December 28, 2011 -- According to the Mayan Calendar, the world is supposed to end in December of 2012. The microprocessor will be over 40 years old, and 22nm devices will be ramping in production. 2012 promises much for the semiconductor industry, and the world.
The chip industry will see two different device types ramping in 2012: second-generation 2xnm NAND flash, and Intel’s 22nm microprocessors. Each of these technologies presents different challenges to manufacture and yield.
In 2012, Gartner expects 22nn technology to account for 24.8 million square inches (MSI) per quarter of the total industry capacity. This accounts for less than 1% of the total capacity.
NAND flash, with the critical dimensions and layout, will continue to drive lithography using double-patterning, and perhaps triple-patterning. Atomic layer deposition (ALD) tools will be challenged to deposit films as thin as 4nm to achieve the proper gate dimensions and device electrical characteristics. The number of electrons on the gate continues to shrink, making reliability and repeatability of deposition and etch processes critical to NAND yields. 2xnm and 1xnm NAND are expected to be roughly 4% of the 19,000 Petabytes total production in 2012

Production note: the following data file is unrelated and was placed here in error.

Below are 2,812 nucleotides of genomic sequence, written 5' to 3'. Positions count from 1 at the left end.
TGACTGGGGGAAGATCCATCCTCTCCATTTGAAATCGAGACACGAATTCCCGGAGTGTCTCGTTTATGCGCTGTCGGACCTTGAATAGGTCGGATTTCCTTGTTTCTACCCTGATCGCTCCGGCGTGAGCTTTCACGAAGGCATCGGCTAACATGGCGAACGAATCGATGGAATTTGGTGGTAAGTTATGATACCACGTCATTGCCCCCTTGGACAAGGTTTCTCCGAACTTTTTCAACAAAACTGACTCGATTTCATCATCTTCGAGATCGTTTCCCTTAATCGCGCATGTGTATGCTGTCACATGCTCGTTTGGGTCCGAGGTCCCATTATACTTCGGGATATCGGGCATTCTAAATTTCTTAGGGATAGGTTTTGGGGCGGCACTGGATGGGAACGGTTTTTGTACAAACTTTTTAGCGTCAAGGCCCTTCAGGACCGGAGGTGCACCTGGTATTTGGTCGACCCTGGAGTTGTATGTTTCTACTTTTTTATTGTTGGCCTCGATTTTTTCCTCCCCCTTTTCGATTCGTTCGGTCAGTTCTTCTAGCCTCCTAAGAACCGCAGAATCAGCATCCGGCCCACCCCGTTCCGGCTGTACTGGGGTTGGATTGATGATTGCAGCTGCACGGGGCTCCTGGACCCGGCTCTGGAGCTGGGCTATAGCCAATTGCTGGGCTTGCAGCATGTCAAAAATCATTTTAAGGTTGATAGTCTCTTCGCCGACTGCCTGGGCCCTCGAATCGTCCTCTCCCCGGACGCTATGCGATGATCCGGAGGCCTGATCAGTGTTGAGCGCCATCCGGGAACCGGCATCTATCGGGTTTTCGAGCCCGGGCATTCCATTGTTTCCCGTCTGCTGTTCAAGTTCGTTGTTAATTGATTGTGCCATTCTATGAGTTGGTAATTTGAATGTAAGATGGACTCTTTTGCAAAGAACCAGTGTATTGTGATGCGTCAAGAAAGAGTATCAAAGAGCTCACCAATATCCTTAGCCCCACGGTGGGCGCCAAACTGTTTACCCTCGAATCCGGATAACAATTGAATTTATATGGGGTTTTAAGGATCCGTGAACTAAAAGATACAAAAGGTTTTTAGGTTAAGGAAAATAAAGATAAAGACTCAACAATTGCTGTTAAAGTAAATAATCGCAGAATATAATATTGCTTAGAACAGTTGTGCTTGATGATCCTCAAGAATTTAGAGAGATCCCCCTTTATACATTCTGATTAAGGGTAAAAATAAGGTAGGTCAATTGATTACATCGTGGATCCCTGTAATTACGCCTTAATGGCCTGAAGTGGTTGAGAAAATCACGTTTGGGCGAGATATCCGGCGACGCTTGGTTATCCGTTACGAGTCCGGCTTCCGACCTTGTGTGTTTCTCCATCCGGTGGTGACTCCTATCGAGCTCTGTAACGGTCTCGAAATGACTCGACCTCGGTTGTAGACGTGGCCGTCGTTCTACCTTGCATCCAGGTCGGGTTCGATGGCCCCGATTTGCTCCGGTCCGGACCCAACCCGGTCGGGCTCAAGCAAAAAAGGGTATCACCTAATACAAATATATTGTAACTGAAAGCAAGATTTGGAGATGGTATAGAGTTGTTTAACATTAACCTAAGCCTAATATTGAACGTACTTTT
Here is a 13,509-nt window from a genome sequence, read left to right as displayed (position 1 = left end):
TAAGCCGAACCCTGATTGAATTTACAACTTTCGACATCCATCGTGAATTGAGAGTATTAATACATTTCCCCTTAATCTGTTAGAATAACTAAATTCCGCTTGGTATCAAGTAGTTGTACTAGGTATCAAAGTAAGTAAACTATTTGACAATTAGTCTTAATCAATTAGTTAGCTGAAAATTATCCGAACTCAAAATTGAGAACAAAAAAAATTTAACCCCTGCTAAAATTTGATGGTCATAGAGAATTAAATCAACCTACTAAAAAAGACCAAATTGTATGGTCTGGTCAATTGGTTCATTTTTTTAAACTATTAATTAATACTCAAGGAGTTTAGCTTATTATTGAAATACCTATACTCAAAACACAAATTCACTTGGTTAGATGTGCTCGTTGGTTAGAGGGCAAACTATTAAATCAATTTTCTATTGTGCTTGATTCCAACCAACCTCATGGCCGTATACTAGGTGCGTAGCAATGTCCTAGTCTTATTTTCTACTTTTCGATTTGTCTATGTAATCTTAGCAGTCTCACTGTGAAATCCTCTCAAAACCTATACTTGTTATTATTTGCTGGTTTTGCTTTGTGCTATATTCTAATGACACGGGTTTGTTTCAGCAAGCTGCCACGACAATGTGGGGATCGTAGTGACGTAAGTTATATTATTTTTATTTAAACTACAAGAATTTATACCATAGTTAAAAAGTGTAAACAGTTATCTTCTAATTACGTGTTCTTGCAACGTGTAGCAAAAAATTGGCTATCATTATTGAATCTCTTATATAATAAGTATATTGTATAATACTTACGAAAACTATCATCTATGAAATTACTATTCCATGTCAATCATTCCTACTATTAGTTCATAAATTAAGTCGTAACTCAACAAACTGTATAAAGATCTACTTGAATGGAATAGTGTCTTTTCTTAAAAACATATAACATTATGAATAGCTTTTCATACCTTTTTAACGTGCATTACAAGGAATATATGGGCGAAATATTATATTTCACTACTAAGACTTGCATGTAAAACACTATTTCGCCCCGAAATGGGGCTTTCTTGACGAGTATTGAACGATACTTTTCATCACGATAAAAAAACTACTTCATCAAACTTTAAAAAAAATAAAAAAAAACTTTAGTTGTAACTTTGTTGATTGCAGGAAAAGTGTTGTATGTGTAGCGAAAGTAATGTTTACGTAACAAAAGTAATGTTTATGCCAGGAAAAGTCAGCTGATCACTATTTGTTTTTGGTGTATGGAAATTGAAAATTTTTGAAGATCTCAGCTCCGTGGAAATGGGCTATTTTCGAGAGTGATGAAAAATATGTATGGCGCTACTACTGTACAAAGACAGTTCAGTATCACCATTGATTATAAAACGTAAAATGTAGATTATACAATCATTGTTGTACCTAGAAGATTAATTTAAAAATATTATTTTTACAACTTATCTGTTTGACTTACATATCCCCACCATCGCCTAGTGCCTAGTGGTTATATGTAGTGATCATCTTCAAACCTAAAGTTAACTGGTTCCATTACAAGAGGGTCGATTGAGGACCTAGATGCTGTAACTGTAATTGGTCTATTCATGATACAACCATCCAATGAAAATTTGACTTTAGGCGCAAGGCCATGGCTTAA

22nm logic will begin to ramp in late 2011 with production-level volumes being reached in 2012 as Intel rolls out the 22nm Ivy Bridge products. The trigate transistor brings the third dimension to transistor technology. The trigate transistor is combined with Intel’s well-established high-k metal gate (HKMG) technology. The trigate transistor presents different etch and deposition challenges to fab equipment than NAND flash. The sidewalls need to be very close to 90° with minimal edge roughness, relying on the silicon etch process. Sidewall doping needs to be very conformal, which can be accomplished in part with the epitaxial process, but the doping process will be critical to transistor uniformity across the device and the wafer. ALD uniformity will be necessary for success of the transistor performance. Lithography, while challenging, appears to be a single-pass using immersion technology -- not quite as complex as the NAND lithography.
Read Freeman's commentary in Intel hits 22nm stride with trigates
For the semiconductor fab equipment manufacturer in 2012, it is business as usual. Develop and deliver equipment that meets or exceeds the critical process specifications of device designers. For the device manufacturer, it will be about ramping up a learning curve to improve yield, while developing the next generation of technology.
And let’s just hope the world doesn’t end before we get to 14nm.
Dean Freeman is research VP at Gartner Inc.
This article is part 1 of a series of 22nm forecasts from Solid State Technology contributors.